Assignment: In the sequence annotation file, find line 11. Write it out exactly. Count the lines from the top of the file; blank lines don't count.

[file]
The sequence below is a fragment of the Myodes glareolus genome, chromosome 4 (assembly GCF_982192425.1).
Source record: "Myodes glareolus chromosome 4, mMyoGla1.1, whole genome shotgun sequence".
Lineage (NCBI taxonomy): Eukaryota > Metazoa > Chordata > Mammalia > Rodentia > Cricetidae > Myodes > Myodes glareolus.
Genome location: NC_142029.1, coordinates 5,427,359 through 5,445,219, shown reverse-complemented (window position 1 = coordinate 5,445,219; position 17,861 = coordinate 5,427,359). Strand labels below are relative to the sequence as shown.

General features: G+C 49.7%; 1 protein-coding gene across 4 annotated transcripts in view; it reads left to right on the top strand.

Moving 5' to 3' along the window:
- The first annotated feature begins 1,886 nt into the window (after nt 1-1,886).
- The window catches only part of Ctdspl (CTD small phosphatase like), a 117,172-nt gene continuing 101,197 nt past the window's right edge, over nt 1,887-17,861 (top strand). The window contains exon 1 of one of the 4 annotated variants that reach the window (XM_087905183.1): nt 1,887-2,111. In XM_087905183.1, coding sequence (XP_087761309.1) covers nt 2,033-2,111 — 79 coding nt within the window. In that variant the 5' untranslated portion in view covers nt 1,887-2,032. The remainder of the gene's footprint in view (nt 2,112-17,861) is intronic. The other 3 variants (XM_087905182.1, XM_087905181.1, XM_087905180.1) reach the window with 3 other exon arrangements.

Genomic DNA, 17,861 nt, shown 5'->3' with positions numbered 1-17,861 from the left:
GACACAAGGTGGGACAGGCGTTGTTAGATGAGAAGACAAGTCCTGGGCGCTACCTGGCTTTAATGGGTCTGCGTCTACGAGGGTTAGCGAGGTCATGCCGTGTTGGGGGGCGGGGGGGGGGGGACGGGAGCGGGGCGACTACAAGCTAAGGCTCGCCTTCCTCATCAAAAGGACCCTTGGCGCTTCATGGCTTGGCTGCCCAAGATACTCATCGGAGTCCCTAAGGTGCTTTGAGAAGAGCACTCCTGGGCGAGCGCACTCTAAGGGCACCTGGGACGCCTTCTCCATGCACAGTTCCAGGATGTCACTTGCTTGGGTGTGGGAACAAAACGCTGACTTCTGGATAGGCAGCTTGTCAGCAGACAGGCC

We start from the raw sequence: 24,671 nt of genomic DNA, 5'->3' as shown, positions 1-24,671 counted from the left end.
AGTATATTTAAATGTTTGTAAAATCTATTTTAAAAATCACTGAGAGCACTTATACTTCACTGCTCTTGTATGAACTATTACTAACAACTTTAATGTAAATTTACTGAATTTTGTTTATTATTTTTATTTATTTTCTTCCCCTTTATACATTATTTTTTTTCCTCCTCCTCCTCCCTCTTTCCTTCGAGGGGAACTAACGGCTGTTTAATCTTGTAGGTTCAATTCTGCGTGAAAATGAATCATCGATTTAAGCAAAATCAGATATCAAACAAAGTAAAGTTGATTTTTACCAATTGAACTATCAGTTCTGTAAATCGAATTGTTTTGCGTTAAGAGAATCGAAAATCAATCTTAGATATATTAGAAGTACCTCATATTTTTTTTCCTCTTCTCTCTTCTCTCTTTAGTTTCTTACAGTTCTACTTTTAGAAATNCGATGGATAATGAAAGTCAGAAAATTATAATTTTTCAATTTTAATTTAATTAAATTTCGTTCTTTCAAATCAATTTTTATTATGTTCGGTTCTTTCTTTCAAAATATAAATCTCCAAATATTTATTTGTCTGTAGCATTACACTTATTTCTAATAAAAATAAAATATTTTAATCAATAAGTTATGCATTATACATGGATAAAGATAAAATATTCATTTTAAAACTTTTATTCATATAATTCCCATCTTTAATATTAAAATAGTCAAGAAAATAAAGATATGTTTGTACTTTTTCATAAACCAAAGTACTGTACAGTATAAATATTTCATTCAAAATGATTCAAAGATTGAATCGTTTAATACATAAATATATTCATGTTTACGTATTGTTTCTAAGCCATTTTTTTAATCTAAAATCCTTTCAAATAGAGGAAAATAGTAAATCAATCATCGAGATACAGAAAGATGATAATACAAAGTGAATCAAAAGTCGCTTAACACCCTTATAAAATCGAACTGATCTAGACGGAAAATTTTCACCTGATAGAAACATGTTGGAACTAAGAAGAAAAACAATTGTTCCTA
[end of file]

We start from the raw sequence: 24,671 nt of genomic DNA, 5'->3' as shown, positions 1-24,671 counted from the left end.